flux, without altering GNG flux to G6P. This suggests that gluconeogenically increased F2,6P
and decreased fat oxidation were observed in response
derived carbon is redirected into glycogen.
The GNG formation of G6P to four-, eight-, and 16-fold hyperinsulinemia in the dog, only the 16-fold
has been shown to be important in post-prandial glycogen deposition in rise in insulin (which caused a ~three-fold higher elevation of F2,6P
humans, dogs, and rodents.
This is in agreement with the concept that observed in response to four- or eight-fold insulin) caused a decrease in
GNG flux to G6P is not sensitive to insulin. GNG flux to G6P.
Since fat oxidation was similarly suppressed in
response to four-, eight-, and 16-fold hyperinsulinemia, it is possible that
In the dog, two-,
and eight-fold
increases in insulin have 16-fold hyperinsulinemia may have elevated F2,6P
to a level sufficient to
substantial effects on glycogen metabolism without altering GNG flux to inhibit the gluconeogenic enzyme FBP-1 (see Figure 3), whereas four-
G6P. A recent study demonstrated that a supraphysiological dose of and eight-fold hyperinsulinemia did not.
insulin (16-fold rise) can reduce GNG flux to G6P rapidly (within 30
minutes) in the canine. This inhibition, however, was still modest relative Recent data from the authors’ laboratory have shown that the molecular
to the effect on glycogen metabolism.
Furthermore, while PEPCK inhibition of gluconeogenic gene expression is conserved and intact in
mRNA levels were substantially reduced after five hours, the reduction large animals, but these signaling events do not correlate to the acute
in PEPCK protein did not occur fast enough to explain the rapid regulation of GNG flux to G6P in vivo.
Furthermore, the time-course of
inhibition of GNG flux to G6P.
insulin-mediated events suggests that the bulk of inhibition of PEPCK
and G6Pase mRNA expression is a result of insulin’s direct effects at the
The rapid suppression of HGP (within 30 minutes) by physiological liver (mediated through FOXO1). It also suggests that the inhibiton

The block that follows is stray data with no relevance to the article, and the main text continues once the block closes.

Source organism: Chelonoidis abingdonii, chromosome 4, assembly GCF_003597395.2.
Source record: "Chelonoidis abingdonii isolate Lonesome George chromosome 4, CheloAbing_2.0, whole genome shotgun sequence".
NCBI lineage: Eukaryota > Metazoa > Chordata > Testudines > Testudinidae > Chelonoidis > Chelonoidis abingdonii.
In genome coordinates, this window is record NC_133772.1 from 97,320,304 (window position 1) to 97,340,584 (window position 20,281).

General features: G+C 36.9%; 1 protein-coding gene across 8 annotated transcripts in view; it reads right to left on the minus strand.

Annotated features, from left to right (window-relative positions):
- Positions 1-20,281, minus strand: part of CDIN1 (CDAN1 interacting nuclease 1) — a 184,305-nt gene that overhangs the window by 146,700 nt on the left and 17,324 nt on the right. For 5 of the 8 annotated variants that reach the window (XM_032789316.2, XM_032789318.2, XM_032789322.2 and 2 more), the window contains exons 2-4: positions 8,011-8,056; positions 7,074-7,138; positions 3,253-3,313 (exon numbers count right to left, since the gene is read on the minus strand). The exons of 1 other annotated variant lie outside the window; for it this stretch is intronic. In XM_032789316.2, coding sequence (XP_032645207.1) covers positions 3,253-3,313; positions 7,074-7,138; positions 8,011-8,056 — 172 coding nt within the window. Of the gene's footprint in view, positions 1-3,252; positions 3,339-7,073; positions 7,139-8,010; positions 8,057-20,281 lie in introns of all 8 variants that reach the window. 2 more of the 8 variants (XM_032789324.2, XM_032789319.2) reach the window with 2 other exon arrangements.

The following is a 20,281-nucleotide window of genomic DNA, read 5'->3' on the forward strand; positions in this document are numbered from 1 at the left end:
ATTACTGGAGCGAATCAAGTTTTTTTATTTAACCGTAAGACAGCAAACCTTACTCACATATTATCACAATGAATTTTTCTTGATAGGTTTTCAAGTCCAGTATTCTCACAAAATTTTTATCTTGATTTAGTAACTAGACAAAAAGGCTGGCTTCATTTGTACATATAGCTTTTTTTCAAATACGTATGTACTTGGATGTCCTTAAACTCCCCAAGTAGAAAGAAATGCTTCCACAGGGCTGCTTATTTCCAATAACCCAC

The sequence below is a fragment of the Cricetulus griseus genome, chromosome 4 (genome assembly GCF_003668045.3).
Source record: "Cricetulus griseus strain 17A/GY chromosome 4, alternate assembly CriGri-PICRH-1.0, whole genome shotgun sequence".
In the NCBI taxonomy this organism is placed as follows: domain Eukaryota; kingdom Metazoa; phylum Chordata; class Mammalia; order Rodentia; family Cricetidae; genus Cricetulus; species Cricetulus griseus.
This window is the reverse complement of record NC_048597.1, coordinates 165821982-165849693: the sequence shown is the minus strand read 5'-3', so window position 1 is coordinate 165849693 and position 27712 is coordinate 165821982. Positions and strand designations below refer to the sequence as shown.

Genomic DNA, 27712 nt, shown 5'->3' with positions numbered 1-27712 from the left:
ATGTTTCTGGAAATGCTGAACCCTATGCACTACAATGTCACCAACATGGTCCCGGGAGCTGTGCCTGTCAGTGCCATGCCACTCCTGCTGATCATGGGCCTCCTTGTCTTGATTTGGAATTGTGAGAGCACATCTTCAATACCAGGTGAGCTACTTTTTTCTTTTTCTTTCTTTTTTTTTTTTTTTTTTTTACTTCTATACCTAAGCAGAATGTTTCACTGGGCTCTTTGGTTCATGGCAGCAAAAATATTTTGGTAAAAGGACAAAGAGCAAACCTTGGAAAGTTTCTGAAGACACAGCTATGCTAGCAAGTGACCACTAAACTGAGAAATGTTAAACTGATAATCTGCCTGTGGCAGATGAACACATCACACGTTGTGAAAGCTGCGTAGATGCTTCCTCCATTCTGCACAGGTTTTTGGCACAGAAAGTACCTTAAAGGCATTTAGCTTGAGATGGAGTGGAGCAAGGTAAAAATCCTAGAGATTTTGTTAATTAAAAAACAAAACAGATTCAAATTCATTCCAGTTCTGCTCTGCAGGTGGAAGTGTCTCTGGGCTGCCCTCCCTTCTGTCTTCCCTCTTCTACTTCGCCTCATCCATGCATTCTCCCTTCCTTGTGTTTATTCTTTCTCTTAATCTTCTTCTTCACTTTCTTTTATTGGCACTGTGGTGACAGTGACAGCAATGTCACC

hyperinsulinemia in vivo is associated with reciprocal changes in GP occurs hours prior to regulation through the insulin–brain–liver axis
and GS activity that modulate glycogen metabolism and cause a (through STAT3).
In response to eight-fold hyperinsulinemia, GNG flux
transient increase in glycolytic flux.
Glycolysis is essentially the to G6P is not altered after four hours despite a ~50% reduction in PEPCK
reverse of GNG flux to G6P. Insulin can thus reduce net hepatic GNG flux protein.
In response to 16-fold hyperinsulinemia, GNG flux to G6P was
to G6P (NHGNG flux; see Figure 1) by either increasing hepatic F2,6P
or suppressed by 30 minutes, but this reduction was too rapid to be
decreasing lipolysis, both of which stimulate glycolysis. Sindelar et explained by a change in PEPCK protein.
Furthermore, GNG flux to G6P
Page 1  |  Page 2  |  Page 3  |  Page 4  |  Page 5  |  Page 6  |  Page 7  |  Page 8  |  Page 9  |  Page 10  |  Page 11  |  Page 12  |  Page 13  |  Page 14  |  Page 15  |  Page 16  |  Page 17  |  Page 18  |  Page 19  |  Page 20  |  Page 21  |  Page 22  |  Page 23  |  Page 24  |  Page 25  |  Page 26  |  Page 27  |  Page 28  |  Page 29  |  Page 30  |  Page 31  |  Page 32  |  Page 33  |  Page 34  |  Page 35  |  Page 36  |  Page 37  |  Page 38  |  Page 39  |  Page 40  |  Page 41  |  Page 42  |  Page 43  |  Page 44  |  Page 45  |  Page 46  |  Page 47  |  Page 48  |  Page 49  |  Page 50  |  Page 51  |  Page 52  |  Page 53  |  Page 54  |  Page 55  |  Page 56  |  Page 57  |  Page 58  |  Page 59  |  Page 60  |  Page 61  |  Page 62  |  Page 63  |  Page 64  |  Page 65  |  Page 66  |  Page 67  |  Page 68  |  Page 69  |  Page 70  |  Page 71  |  Page 72  |  Page 73  |  Page 74  |  Page 75  |  Page 76  |  Page 77  |  Page 78  |  Page 79  |  Page 80  |  Page 81  |  Page 82  |  Page 83  |  Page 84  |  Page 85  |  Page 86  |  Page 87  |  Page 88  |  Page 89  |  Page 90  |  Page 91  |  Page 92  |  Page 93  |  Page 94  |  Page 95  |  Page 96  |  Page 97  |  Page 98  |  Page 99  |  Page 100  |  Page 101  |  Page 102  |  Page 103  |  Page 104  |  Page 105  |  Page 106  |  Page 107  |  Page 108  |  Page 109  |  Page 110  |  Page 111  |  Page 112  |  Page 113  |  Page 114  |  Page 115  |  Page 116  |  Page 117  |  Page 118  |  Page 119  |  Page 120  |  Page 121  |  Page 122  |  Page 123  |  Page 124
Produced with Yudu -